Adiponectin is a 30 kDa protein secreted exclusively from adipocytes that exerts anti-diabetic, anti-inflammatory and anti-atherogenic properties6,7. Adequate mitochondrial function and biogenesis are critical determinants for the folding and secretion of adiponectin40–42; therefore, one of our aims was to establish and strengthen this relationship further. Indeed, mitoNEET overexpression causes a substantial increase in adiponectin levels, both transcriptionally and post-transcriptionally in transgenic sWAT; prompting an increase in circulating levels. This upregulation of adiponectin may also be central to the enhanced TG-clearance in mitoNEET transgenic mice; since this effect is blunted when we cross mitoNEET-overexpressing mice into an adiponectin-null background. Taken together, the adipocyte-specific impairment in β-oxidation leads to a dramatic local increase in adiponectin production and release; this may be a valuable observation in the context of our teleological understanding of the function of adiponectin, which may serve to gauge the mitochondrial lipid demand in adipocytes. Adiponectin could therefore act as a powerful systemic signal to drive dietary and tissue lipids towards the adipocyte5. Future studies will however need to delineate the detailed mechanistic steps that connect compromised mitochondrial function with the paradoxical increase in adipocyte-derived adiponectin production.
The mitochondrial membrane potential (ΔΨm) is a critical parameter that reflects ETC activity. Considerable loss or depolarization of ΔΨm could lead to low cellular energy levels43; as cells with impaired OXPHOS exhibit low ΔΨm44. Overexpressing mitoNEET in 3T3-L1 preadipocytes lowers ΔΨm, indicating some degree of energy depletion. Therefore, either over-abundance of mitoNEET (compromising mitochondrial function) or a reduction in mitoNEET (potential for rapid cellular substrate depletion due to excessive mitochondrial activity), may bring mitochondrial function out of sync with cellular energy requirements; accentuating that the levels of mitoNEET must be harmonized with intracellular energy demands. Alterations in mitoNEET further allow us to manipulate ROS levels. Heightened ROS generation results from severe alterations in oxidative metabolism31. While ROS levels intensify with obesity45, a mitoNEET-induced increase in lipid-uptake, accompanied with low β-oxidation, may alleviate the burden of flux through ROS producing β-oxidation pathways, thereby protecting AT from ROS-induced oxidative injury. This paradox of low ROS generation in an oversized, lipid-laden fat-pad implies a fully functional ROS-scavenging system. No mitochondrial dysfunction per se exists in a mitoNEET-enriched environment, rather an insufficient rate in ETC activity. Interestingly, ROS generation is greater when basal respiration is supported by FAs, rather than by carbohydrate-based substrates46. Low β-oxidation rates accompanied by high glycolytic rates upon mitoNEET overexpression may further sustain low ROS production. Oxidative-stress is also a robust negative correlate of insulin-sensitivity33,36,47. Despite gaining less body-weight during HFD-feeding, mitoNEET knockdown mice exhibit high ROS-induced protein damage and are less glucose-tolerant. ROS generation is prominent when the proton motive force (pmf) is large48; for instance hyperglycemia-induced hyperpolarization elevates ROS production, owing to enhanced cellular respiration49. The high ΔΨm following mitoNEET reduction, accompanied with enhanced oxygen-consumption rates, implicates that ROS may contribute to the glucose-intolerance. Indeed, other mouse models engineered to increase flux through β-oxidation pathways develop severe insulin resistance, despite harboring protection from HFD-induced obesity50. Our in vitro results in this system indeed confirm that anti-oxidant treatment of cells harboring decreased mitoNEET levels, leads to improvements in cellular insulin signal transduction.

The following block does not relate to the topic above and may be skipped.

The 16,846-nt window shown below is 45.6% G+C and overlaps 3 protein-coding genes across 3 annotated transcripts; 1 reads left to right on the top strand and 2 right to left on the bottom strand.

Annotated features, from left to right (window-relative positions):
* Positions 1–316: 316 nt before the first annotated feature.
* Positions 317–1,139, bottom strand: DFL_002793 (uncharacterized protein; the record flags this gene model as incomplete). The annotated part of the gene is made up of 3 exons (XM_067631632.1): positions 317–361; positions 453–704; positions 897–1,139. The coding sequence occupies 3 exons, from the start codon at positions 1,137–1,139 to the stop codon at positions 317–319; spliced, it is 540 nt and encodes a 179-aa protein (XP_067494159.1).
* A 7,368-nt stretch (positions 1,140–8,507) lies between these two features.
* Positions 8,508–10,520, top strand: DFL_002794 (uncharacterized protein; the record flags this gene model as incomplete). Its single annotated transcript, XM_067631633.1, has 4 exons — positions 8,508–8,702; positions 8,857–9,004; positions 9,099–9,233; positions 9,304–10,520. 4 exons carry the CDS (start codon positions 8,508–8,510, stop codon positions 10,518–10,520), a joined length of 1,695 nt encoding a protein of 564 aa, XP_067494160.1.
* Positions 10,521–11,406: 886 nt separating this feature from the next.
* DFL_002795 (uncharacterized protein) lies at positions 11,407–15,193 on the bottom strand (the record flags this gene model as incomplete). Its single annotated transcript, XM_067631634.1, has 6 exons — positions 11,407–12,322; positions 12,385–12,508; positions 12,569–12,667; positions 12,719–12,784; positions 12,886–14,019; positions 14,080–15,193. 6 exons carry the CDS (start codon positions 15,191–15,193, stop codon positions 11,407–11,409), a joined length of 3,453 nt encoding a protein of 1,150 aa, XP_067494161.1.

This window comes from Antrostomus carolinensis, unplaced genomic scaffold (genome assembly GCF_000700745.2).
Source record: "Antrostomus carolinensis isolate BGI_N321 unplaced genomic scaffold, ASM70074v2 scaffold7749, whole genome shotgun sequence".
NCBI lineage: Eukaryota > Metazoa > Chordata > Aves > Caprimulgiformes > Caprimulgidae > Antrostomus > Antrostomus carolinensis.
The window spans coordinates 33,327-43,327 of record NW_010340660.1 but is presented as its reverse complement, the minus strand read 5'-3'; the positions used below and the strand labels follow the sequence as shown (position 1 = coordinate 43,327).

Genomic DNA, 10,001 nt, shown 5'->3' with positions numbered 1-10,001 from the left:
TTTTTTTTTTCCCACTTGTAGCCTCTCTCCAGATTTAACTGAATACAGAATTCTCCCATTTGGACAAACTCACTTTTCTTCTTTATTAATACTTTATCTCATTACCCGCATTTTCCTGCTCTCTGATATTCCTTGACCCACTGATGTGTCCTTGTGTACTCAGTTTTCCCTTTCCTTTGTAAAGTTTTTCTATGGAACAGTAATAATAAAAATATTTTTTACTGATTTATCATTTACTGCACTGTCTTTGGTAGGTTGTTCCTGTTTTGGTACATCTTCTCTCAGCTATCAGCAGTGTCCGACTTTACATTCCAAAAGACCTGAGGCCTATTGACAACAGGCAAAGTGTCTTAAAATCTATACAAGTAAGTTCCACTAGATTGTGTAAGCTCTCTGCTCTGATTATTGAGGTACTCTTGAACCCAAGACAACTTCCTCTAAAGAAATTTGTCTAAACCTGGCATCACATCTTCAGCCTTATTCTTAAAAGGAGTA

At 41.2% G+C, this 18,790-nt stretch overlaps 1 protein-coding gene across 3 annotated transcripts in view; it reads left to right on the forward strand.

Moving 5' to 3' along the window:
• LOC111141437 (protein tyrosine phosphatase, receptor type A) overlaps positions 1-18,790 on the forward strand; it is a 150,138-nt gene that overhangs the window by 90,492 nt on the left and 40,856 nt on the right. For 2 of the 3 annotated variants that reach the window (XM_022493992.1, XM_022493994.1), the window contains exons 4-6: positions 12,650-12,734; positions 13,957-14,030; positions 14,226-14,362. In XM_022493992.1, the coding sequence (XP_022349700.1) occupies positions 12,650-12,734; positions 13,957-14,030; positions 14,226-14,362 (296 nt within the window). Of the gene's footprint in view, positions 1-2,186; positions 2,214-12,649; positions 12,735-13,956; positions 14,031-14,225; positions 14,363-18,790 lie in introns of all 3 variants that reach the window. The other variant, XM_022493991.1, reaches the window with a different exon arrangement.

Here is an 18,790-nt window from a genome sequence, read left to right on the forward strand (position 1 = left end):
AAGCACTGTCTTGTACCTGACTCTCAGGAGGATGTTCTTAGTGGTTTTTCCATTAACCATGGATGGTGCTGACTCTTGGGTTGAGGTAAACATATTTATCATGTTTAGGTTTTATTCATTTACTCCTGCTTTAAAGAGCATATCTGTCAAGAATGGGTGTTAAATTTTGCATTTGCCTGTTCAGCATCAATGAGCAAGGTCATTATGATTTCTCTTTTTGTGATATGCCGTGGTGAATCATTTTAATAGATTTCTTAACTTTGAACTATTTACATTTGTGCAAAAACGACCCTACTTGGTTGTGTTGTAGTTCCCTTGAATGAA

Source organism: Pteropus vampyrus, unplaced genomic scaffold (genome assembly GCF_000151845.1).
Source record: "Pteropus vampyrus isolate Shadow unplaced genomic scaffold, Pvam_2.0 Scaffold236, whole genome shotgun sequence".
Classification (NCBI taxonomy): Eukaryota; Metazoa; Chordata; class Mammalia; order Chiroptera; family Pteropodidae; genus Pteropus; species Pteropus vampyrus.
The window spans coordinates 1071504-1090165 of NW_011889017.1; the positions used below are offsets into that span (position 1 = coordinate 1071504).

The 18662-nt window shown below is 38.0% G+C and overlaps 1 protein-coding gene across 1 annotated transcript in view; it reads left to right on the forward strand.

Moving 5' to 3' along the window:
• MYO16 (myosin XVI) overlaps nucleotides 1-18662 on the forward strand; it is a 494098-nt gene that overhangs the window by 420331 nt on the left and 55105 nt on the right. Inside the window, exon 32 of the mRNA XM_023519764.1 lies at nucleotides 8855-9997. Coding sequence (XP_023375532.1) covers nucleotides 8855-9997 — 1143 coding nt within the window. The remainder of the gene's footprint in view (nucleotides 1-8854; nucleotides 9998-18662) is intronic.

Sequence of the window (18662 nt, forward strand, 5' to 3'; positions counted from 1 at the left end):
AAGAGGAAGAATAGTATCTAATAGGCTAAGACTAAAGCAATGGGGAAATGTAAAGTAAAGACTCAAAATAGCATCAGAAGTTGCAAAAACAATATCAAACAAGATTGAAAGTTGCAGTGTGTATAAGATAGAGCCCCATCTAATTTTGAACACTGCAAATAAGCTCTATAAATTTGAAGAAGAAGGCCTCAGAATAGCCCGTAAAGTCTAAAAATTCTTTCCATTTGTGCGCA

Two key regulators of ETC activity and ROS concentrations are the intracellular redox-potential of NAD+/NADH and the pmf. A surplus of reduced equivalents, NADH and FADH2, formed through glycolysis and the TCA cycle, are re-oxidized through the ETC. Vice versa, a mismatch between β-oxidation and ETC activity disrupts the energy milieu of mitochondria by perturbing redox status1 to reduce the NAD+/NADH ratio. As mitoNEET lowers the NAD+/NADH ratio, the build-up of NADH implies that: i) compensatory high glycolytic rates may generate surplus NADH from the decline in β-oxidation, ii) ETC activity is insufficient to re-oxidize NADH, iii) mitoNEET may impact NAD/NADH flux through various catabolic pathways, or iv) mitoNEET may alter NAD shuttle systems, salvage or degradation, such that mitochondrial performance is further perturbed by rising NADH concentrations1.
Low mitochondrial iron content can decrease the activity of iron-containing ETC complexes and enzymes to diminish respiratory activity26. An excess of mitoNEET causes reduced levels of mitochondrial iron, and vice versa, a reduction of mitoNEET causes an increase in iron and ETC activity. This pinpoints iron transport as one of the critical aspects of mitoNEET function. In fact, Huang and colleagues recently demonstrated that iron overload (in the context of hereditary hemochromatosis) is associated with a shift from glucose to fatty acid oxidation and an increased risk for the development of diabetes28. These observations are fully consistent with the findings reported here; where a downregulation of mitoNEET leads to similar phenotypic manifestations.